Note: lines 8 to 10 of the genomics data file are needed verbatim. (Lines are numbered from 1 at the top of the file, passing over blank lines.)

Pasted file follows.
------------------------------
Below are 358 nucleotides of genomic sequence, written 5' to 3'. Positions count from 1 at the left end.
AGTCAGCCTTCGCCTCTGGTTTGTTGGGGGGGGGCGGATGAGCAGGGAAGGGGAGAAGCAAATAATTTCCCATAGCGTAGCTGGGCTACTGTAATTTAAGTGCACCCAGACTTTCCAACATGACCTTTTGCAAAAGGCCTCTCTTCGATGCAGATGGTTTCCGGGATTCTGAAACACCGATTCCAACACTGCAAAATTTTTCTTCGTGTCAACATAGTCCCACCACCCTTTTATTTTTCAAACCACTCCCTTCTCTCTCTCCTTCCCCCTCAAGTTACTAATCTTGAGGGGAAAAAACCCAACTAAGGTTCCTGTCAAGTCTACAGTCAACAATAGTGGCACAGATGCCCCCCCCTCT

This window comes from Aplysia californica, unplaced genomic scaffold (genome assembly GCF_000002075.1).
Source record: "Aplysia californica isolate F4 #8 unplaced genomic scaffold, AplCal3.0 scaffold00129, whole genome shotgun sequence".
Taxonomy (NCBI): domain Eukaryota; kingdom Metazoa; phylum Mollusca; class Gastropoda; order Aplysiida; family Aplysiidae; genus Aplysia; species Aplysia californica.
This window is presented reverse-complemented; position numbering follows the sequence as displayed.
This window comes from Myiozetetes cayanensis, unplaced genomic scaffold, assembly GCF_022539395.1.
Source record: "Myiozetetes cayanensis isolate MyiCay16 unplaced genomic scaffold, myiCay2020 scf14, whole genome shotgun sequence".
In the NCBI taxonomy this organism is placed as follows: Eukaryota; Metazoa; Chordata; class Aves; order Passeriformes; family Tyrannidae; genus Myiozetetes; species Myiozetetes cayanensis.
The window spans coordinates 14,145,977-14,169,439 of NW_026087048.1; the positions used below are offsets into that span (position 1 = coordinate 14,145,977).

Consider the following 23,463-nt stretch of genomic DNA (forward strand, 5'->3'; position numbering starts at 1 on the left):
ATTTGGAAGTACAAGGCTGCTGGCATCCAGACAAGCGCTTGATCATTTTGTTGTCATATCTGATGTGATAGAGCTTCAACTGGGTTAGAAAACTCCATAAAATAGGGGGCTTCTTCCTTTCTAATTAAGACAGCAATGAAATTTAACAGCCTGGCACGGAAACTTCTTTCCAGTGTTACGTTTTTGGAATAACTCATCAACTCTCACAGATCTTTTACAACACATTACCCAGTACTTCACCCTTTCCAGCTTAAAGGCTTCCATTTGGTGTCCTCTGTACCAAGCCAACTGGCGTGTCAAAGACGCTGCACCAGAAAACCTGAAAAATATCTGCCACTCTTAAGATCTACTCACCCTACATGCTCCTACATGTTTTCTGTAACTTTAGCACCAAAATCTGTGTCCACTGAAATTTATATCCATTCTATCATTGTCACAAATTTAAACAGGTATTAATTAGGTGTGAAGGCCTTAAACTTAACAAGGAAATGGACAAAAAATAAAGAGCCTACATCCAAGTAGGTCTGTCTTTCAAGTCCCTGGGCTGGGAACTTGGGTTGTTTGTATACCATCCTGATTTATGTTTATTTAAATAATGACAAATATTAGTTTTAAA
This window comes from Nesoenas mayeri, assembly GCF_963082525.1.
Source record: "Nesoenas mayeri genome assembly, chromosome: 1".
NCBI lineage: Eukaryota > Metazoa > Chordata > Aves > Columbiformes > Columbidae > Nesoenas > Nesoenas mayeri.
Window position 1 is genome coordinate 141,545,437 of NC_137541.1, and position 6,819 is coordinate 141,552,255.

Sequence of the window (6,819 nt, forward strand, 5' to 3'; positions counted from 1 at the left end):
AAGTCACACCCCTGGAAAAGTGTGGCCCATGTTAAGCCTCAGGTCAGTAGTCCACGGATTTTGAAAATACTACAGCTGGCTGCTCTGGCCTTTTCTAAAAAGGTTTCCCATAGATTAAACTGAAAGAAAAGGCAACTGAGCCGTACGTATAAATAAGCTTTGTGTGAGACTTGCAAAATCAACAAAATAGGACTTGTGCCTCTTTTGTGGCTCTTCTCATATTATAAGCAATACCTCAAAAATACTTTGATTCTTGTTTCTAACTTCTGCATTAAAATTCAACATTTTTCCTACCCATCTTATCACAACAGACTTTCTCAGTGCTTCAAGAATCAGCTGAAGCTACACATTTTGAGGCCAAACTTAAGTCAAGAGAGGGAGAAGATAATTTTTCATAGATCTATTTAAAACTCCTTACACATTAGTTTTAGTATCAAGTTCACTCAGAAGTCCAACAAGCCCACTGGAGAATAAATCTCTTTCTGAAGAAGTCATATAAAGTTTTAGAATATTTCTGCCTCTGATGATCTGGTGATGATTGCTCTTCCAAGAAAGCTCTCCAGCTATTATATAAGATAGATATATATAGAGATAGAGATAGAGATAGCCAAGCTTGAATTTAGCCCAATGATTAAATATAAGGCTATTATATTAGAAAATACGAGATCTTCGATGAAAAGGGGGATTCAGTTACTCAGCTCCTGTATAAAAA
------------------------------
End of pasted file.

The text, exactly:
Source record: "Myiozetetes cayanensis isolate MyiCay16 unplaced genomic scaffold, myiCay2020 scf14, whole genome shotgun sequence".
In the NCBI taxonomy this organism is placed as follows: Eukaryota; Metazoa; Chordata; class Aves; order Passeriformes; family Tyrannidae; genus Myiozetetes; species Myiozetetes cayanensis.
The window spans coordinates 14,145,977-14,169,439 of NW_026087048.1; the positions used below are offsets into that span (position 1 = coordinate 14,145,977).